Date: Thu, 15 Feb 2001 16:55:35 +0000 (GMT)
From: Michael Hudson email@example.com
Subject: python-dev summary, 2001-02-01 - 2001-02-15
It is with some trepidation that I post:
This is a summary of traffic on the python-dev mailing list
between Feb 1 and Feb 14 2001. It is intended to inform the wider
Python community of ongoing developments. To comment, just post to
firstname.lastname@example.org or comp.lang.python in the usual way. Give
your posting a meaningful subject line, and if it's about a PEP,
include the PEP number (e.g. Subject: PEP 201 - Lockstep iteration)
All python-dev members are interested in seeing ideas discussed by
the community, so don't hesitate to take a stance on a PEP if you
have an opinion.
This is the first python-dev summary written by Michael Hudson.
Previous summaries were written by Andrew Kuchling and can be found
A fairly busy fortnight on python-dev, falling just short of five
hundred articles. Much of this is making ready for the Python 2.1
release, but people's horizons are beginning to rise above the
* Python 2.1a2 *
Python 2.1a2 was released on Feb. 2. One of the more
controversial changes was the disallowing of "from module import *"
at anything other than module level; this restriction was weakened
after some slightly heated discussion on comp.lang.python.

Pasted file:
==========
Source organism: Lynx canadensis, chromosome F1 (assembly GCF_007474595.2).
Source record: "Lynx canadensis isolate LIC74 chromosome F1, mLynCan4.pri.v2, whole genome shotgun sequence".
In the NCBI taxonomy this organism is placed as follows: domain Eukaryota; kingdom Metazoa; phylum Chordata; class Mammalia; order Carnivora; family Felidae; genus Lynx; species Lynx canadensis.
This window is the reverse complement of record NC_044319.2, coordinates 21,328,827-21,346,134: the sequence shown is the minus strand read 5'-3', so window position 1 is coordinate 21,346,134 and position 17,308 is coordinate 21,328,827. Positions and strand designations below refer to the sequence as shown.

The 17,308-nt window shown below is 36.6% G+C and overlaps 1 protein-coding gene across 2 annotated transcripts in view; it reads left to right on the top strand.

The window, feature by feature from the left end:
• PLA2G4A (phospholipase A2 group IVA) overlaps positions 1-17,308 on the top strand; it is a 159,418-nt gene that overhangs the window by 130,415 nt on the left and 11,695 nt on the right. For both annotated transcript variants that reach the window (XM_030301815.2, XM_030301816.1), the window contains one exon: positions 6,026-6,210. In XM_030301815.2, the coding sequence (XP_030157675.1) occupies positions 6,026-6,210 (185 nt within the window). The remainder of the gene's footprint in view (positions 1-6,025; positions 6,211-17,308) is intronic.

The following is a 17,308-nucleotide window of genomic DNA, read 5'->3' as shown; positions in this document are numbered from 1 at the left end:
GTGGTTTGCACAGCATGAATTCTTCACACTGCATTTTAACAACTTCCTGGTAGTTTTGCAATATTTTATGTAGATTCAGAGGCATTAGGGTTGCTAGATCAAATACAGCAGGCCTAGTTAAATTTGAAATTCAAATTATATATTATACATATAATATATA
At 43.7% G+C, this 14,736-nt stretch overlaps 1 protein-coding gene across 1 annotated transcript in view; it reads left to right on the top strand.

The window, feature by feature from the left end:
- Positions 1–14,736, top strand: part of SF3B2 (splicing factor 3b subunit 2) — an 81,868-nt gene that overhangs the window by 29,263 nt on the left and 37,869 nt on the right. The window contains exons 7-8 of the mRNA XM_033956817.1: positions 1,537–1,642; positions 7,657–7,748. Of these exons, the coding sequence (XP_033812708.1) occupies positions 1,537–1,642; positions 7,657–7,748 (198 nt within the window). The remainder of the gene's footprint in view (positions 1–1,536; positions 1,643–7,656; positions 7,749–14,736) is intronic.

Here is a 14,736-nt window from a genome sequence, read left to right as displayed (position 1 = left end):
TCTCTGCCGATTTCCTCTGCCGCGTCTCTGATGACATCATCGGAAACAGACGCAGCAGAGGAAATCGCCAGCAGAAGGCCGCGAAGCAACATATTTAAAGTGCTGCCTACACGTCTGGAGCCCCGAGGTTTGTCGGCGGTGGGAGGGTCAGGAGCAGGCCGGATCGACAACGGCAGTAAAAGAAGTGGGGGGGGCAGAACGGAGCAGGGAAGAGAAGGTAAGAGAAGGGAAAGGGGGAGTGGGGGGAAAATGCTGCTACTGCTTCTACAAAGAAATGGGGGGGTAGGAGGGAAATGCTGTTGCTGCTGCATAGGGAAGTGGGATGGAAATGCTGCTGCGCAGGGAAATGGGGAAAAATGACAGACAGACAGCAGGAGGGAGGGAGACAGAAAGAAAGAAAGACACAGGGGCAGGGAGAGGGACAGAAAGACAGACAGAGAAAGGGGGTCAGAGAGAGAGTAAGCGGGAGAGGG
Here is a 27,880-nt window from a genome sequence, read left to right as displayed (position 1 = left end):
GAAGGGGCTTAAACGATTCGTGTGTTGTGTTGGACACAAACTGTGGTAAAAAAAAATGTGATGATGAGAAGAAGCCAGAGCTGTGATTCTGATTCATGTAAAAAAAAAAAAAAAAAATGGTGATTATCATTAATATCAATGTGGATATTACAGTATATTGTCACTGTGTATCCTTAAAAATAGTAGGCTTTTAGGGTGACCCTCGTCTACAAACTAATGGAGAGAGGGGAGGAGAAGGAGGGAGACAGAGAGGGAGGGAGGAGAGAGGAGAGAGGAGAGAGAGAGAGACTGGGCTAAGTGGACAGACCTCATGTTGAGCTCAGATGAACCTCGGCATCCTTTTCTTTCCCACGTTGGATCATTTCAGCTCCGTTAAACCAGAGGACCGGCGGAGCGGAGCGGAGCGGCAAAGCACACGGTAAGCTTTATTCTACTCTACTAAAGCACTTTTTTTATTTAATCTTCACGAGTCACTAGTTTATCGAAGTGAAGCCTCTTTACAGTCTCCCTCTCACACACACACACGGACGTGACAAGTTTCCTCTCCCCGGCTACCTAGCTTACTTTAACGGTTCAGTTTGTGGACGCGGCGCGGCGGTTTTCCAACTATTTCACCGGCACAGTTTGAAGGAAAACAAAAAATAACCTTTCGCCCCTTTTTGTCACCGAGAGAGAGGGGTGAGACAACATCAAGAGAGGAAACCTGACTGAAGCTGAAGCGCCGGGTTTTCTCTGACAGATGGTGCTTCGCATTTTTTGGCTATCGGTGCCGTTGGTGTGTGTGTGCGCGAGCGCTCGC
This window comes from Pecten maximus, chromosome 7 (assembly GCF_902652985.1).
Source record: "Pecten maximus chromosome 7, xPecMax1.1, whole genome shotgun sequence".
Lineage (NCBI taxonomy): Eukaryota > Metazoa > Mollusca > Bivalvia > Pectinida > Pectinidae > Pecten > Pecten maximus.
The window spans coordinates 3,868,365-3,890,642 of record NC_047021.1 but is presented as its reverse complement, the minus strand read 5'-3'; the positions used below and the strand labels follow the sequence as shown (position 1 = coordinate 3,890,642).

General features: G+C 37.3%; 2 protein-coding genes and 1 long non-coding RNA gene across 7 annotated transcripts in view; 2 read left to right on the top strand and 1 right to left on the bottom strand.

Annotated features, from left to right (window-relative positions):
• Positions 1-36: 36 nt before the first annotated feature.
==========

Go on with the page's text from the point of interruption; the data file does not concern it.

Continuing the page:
to which the conclusion was that python 2.1 will be marginally
slower than python 2.0, but it's not worth shouting about. The use
of Vladimir Marangoz's obmalloc patch in some of the benchmarks
sparked a discussion about whether this patch should be
incorporated into Python 2.1. There was support from many for
adding it on an opt-in basis, since when nothing has
* Imports on case-insensitive file systems *
There was quite some discussion about how to handle imports on a
case-insensitive file system (eg. on Windows). I didn't follow the
details, but Tim Peters is on the case (sorry), so I'm confident it
will get sorted out.
* Sets & iterators *
The Sets discussion rumbled on, moving into areas of syntax. The
for key:value in dict:
was proposed. Discussion went round and round for a while and
moved on to more general iteration constructs, prompting Ka-Ping
Yee to write a PEP entitled "iterators":
I think almost everyone was amazed and delighted to find that
Python has such a fan base. Next stop, the world!
* string methodizing the standard library *
Eric Raymond clearly got bored one evening and marched through
the standard library, converting almost all uses of the string
module to use to equivalent string method.
* Python's release schedule *
Skip Montanaro raised some concerns about Python's accelerated
release schedule, and it was pointed out that the default Python
for both debian unstable and Redhat 7.1 beta was still 1.5.2. Have
*you* upgraded to Python 2.0? If not, why not?
* Unit testing (again) *
The question of replacing Python's hoary old regrtest-driven
test suite with something more modern came up again. Andrew
Kuchling enquired whether the issue was to be decided by voting or